Real GDP growth decelerated markedly in 2011, settling at 4.2 percent, well below the expected 7.9 percent, due to unfavorable weather conditions and the social unrest in the first half of the year. The policy environment in 2012 has also been challenging due to political instability in the sub-region, and the poor rainy season which caused a food crisis in West Africa.

The authorities responded to the different challenges by taking initiatives to appease social tensions at home, and by conducting mediations aimed at reducing geo-political tensions in the sub-region, in close partnership with the United Nations, and regional organizations.

The inflow of refugees overwhelmed the capacities of NGOs and other agencies which are endeavoring to assist them, and the government took the lead to supplement their efforts until further resources become available from the UN and other donors. The authorities also took measures to address food insecurity stemming from this years’ drought. All these measures have severely tested the capacity of Burkina Faso. Nevertheless, program implementation has been maintained.

On fiscal policy, despite the difficult social context, the authorities managed to meet the fiscal deficit objective. They exceeded their revenue target notably through reforms aimed at improving tax and customs administration. In order to reduce fraud and increase compliance, scanners were deployed at customs offices, the SYLVIE system was launched, and efforts were made which helped reduce the large taxpayer non-filer rate to 3 percent, well below the initial goal of 5 percent.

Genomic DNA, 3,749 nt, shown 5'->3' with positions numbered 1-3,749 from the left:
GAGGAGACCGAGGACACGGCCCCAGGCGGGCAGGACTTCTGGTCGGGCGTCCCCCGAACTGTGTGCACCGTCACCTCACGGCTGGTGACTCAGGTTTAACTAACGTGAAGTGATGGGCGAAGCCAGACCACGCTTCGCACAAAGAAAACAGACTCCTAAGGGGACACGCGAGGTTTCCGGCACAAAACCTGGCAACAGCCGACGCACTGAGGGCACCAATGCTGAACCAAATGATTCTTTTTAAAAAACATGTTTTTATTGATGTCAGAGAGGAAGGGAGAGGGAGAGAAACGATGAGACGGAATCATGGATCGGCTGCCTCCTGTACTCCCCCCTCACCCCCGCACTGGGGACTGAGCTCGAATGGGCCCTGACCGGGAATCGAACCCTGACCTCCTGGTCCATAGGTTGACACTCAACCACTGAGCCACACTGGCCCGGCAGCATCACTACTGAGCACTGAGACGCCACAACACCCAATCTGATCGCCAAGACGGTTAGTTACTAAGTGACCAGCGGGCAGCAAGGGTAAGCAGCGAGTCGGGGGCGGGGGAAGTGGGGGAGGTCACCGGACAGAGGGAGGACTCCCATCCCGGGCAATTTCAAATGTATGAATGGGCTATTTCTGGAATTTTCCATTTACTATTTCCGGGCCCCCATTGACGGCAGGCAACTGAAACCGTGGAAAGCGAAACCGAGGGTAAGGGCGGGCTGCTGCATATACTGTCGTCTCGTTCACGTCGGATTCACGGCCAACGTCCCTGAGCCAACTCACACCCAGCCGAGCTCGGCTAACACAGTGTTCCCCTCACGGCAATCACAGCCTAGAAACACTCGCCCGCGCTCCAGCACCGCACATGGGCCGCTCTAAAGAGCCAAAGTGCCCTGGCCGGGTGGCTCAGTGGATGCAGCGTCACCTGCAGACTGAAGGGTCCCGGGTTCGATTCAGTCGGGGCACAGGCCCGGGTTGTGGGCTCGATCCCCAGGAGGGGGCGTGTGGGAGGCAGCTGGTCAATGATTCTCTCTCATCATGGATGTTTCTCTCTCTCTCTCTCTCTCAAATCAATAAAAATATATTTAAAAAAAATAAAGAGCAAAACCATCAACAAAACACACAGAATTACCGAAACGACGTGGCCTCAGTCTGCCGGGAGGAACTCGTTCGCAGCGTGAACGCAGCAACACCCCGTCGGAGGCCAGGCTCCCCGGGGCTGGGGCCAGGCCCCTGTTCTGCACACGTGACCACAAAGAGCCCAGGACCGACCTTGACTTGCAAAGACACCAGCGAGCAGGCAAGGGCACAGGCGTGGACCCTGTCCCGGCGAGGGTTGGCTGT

Going forward, recent adoption of a new petroleum pricing mechanism, and increased retail oil prices, will be instrumental in sustaining strong revenue performance and protecting public finances, notably by ensuring the pass through of international oil prices to domestic prices.

On spending, the government stepped up efforts to control spending and improve its efficiency, including through the expansion of auditing activities of line ministries, and improved payroll management.

The authorities continued to contract external financing only on concessional terms, with a view to preserving debt sustainability. They also pursued efforts to improve their debt management capabilities by implementing the recommendations made by the 2011 World Bank’s DeMPA mission. Notably, they conducted training sessions on risk management, and on SYGADE to improve cash flow management and forecasting.

As regards financial sector policies, the authorities sought to improve access to financial services by adopting a new microfinance development strategy, and an implementation plan.

On structural reforms, the authorities’ actively implemented their strategy for accelerated growth and sustainable development (SCADD). They inaugurated the Bagré growth pole, a pilot project designed to use synergies and economies of scale in an integrated set of rural development projects. They also continued to improve governance and transparency in the natural resources sector, in line with EITI’s recommendations. Regarding cotton, a strategy was adopted with the goal of reducing the public sector’s stake in the sector.